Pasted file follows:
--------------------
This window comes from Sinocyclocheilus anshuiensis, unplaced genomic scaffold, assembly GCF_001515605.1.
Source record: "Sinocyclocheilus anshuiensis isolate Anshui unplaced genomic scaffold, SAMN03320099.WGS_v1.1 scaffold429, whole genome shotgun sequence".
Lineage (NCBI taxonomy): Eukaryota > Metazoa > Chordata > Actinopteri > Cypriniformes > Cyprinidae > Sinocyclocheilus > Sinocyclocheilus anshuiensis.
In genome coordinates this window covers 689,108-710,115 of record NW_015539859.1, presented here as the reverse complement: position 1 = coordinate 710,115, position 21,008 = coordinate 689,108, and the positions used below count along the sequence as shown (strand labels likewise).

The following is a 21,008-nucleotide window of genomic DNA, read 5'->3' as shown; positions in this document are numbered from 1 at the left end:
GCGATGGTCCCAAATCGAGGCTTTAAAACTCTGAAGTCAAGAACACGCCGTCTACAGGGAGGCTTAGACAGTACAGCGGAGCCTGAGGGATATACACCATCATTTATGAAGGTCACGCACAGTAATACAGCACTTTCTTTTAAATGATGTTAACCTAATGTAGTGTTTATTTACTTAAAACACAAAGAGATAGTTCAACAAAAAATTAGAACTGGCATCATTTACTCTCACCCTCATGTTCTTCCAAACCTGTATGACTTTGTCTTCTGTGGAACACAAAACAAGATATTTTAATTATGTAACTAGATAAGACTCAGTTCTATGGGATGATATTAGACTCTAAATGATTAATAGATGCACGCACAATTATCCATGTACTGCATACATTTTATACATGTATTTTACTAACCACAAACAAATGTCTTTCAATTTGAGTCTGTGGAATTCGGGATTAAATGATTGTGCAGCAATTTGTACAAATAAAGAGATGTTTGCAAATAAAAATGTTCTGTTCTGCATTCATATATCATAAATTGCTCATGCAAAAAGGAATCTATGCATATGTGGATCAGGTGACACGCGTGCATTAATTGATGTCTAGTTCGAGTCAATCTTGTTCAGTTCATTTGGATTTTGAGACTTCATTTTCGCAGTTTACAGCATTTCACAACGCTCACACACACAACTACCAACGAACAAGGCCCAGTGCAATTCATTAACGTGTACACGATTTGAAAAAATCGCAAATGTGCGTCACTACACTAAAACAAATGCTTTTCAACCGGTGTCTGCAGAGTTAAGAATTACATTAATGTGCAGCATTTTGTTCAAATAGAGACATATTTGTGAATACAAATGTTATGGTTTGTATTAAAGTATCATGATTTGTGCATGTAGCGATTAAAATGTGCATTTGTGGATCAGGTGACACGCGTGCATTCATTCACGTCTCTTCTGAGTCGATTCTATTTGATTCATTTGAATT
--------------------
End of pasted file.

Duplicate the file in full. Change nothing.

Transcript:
This window comes from Sinocyclocheilus anshuiensis, unplaced genomic scaffold, assembly GCF_001515605.1.
Source record: "Sinocyclocheilus anshuiensis isolate Anshui unplaced genomic scaffold, SAMN03320099.WGS_v1.1 scaffold429, whole genome shotgun sequence".
Lineage (NCBI taxonomy): Eukaryota > Metazoa > Chordata > Actinopteri > Cypriniformes > Cyprinidae > Sinocyclocheilus > Sinocyclocheilus anshuiensis.
In genome coordinates this window covers 689,108-710,115 of record NW_015539859.1, presented here as the reverse complement: position 1 = coordinate 710,115, position 21,008 = coordinate 689,108, and the positions used below count along the sequence as shown (strand labels likewise).

The following is a 21,008-nucleotide window of genomic DNA, read 5'->3' as shown; positions in this document are numbered from 1 at the left end:
GCGATGGTCCCAAATCGAGGCTTTAAAACTCTGAAGTCAAGAACACGCCGTCTACAGGGAGGCTTAGACAGTACAGCGGAGCCTGAGGGATATACACCATCATTTATGAAGGTCACGCACAGTAATACAGCACTTTCTTTTAAATGATGTTAACCTAATGTAGTGTTTATTTACTTAAAACACAAAGAGATAGTTCAACAAAAAATTAGAACTGGCATCATTTACTCTCACCCTCATGTTCTTCCAAACCTGTATGACTTTGTCTTCTGTGGAACACAAAACAAGATATTTTAATTATGTAACTAGATAAGACTCAGTTCTATGGGATGATATTAGACTCTAAATGATTAATAGATGCACGCACAATTATCCATGTACTGCATACATTTTATACATGTATTTTACTAACCACAAACAAATGTCTTTCAATTTGAGTCTGTGGAATTCGGGATTAAATGATTGTGCAGCAATTTGTACAAATAAAGAGATGTTTGCAAATAAAAATGTTCTGTTCTGCATTCATATATCATAAATTGCTCATGCAAAAAGGAATCTATGCATATGTGGATCAGGTGACACGCGTGCATTAATTGATGTCTAGTTCGAGTCAATCTTGTTCAGTTCATTTGGATTTTGAGACTTCATTTTCGCAGTTTACAGCATTTCACAACGCTCACACACACAACTACCAACGAACAAGGCCCAGTGCAATTCATTAACGTGTACACGATTTGAAAAAATCGCAAATGTGCGTCACTACACTAAAACAAATGCTTTTCAACCGGTGTCTGCAGAGTTAAGAATTACATTAATGTGCAGCATTTTGTTCAAATAGAGACATATTTGTGAATACAAATGTTATGGTTTGTATTAAAGTATCATGATTTGTGCATGTAGCGATTAAAATGTGCATTTGTGGATCAGGTGACACGCGTGCATTCATTCACGTCTCTTCTGAGTCGATTCTATTTGATTCATTTGAATT